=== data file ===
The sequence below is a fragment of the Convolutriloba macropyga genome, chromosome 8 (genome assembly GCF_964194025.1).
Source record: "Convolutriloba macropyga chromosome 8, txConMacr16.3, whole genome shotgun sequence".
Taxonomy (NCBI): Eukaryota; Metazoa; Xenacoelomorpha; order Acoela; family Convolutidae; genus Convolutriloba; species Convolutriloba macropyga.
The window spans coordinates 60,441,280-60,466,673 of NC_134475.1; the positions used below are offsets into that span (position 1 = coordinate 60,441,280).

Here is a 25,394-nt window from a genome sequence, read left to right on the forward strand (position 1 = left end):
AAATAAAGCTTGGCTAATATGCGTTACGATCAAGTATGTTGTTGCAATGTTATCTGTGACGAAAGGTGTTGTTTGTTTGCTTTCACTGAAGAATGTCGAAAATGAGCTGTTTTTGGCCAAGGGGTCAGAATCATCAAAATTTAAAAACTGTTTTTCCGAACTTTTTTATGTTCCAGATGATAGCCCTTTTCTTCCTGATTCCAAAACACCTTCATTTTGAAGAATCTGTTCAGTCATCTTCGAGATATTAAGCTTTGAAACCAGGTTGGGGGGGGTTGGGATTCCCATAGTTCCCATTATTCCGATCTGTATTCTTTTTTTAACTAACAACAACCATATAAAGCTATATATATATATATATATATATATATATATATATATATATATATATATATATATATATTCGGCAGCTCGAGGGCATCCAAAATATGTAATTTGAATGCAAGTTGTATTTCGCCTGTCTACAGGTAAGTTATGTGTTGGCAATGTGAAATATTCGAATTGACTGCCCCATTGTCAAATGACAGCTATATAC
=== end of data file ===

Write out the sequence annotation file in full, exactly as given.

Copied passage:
The sequence below is a fragment of the Convolutriloba macropyga genome, chromosome 8 (genome assembly GCF_964194025.1).
Source record: "Convolutriloba macropyga chromosome 8, txConMacr16.3, whole genome shotgun sequence".
Taxonomy (NCBI): Eukaryota; Metazoa; Xenacoelomorpha; order Acoela; family Convolutidae; genus Convolutriloba; species Convolutriloba macropyga.
The window spans coordinates 60,441,280-60,466,673 of NC_134475.1; the positions used below are offsets into that span (position 1 = coordinate 60,441,280).

Here is a 25,394-nt window from a genome sequence, read left to right on the forward strand (position 1 = left end):
AAATAAAGCTTGGCTAATATGCGTTACGATCAAGTATGTTGTTGCAATGTTATCTGTGACGAAAGGTGTTGTTTGTTTGCTTTCACTGAAGAATGTCGAAAATGAGCTGTTTTTGGCCAAGGGGTCAGAATCATCAAAATTTAAAAACTGTTTTTCCGAACTTTTTTATGTTCCAGATGATAGCCCTTTTCTTCCTGATTCCAAAACACCTTCATTTTGAAGAATCTGTTCAGTCATCTTCGAGATATTAAGCTTTGAAACCAGGTTGGGGGGGGTTGGGATTCCCATAGTTCCCATTATTCCGATCTGTATTCTTTTTTTAACTAACAACAACCATATAAAGCTATATATATATATATATATATATATATATATATATATATATATATATATATATATATATTCGGCAGCTCGAGGGCATCCAAAATATGTAATTTGAATGCAAGTTGTATTTCGCCTGTCTACAGGTAAGTTATGTGTTGGCAATGTGAAATATTCGAATTGACTGCCCCATTGTCAAATGACAGCTATATAC